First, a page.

At nine o’clock yesterday morning, following ninety days of fruitless searching, billionaire industrialist and businessman Lyndon Surway was officially pronounced dead. Mr. Surway was last seen by members of his staff departing from the main airplane hangar of his estate a few minutes past eight in the morning, flying alone aboard one of his aircraft. His last recorded words to the command center crew of his hangar were: “Clear skies and mild winds. Perfect visibility, or as perfect as I could hope, for as long as I can tell. Gentlemen, I wish you a thorough enjoyment of this fine day.” Nothing unusual was noted in his language or behavior.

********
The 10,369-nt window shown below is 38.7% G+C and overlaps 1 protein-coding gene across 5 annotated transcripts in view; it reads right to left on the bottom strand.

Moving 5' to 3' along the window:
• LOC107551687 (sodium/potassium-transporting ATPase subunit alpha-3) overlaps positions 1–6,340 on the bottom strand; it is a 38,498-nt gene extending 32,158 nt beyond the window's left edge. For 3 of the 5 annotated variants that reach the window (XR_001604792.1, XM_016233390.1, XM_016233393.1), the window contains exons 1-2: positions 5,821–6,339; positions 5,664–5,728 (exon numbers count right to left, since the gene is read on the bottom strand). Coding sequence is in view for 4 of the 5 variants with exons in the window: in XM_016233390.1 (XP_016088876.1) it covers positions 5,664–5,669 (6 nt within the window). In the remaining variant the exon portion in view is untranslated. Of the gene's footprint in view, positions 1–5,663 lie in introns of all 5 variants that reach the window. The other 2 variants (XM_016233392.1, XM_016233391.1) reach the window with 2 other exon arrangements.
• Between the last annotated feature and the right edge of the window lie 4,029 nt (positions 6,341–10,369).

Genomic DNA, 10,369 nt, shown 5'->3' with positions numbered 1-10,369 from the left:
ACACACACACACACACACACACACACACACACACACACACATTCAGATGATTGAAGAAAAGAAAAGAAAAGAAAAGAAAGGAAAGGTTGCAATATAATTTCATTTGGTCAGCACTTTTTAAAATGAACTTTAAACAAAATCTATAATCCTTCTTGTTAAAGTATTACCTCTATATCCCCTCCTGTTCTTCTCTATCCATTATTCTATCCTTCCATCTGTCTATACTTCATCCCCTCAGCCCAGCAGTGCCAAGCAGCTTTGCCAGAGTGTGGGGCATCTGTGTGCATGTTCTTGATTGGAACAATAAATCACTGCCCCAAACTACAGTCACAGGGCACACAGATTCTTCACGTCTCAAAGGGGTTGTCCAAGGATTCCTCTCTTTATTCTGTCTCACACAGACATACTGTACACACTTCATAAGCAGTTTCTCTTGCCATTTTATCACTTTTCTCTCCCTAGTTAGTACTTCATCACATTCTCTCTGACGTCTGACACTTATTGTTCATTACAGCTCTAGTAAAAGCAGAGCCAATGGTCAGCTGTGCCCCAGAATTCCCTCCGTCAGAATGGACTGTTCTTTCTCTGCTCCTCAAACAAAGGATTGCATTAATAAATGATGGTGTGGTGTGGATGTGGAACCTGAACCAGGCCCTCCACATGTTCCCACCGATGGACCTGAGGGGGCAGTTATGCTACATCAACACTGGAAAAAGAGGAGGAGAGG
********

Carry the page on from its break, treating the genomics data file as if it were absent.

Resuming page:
The late Mr. Surway often took his plane out with no stated destination. But this time, he failed to return at the customary hour of six in the evening. As no word had been received from him, the kitchens were advised that he would likely dine outside. At ten o’clock on the following morning, when there was still no news of Mr. Surway or his aircraft, the Steward of the House alerted the municipal, state, and federal authorities, and a search began for the missing magnate. But no airport, hotel, hospital or inn within fuel’s range of the estate could provide any information. Dozens of interviews bore no result. Countless journalists and detectives rushed in from every corner of the country, but none of them could unearth a single clue regarding Mr. Surway’s whereabouts. Not even the Steward could guess where Mr. Surway had gone. On the morning of his disappearance, Mr. Surway had only told him: “My day is free and so am I.”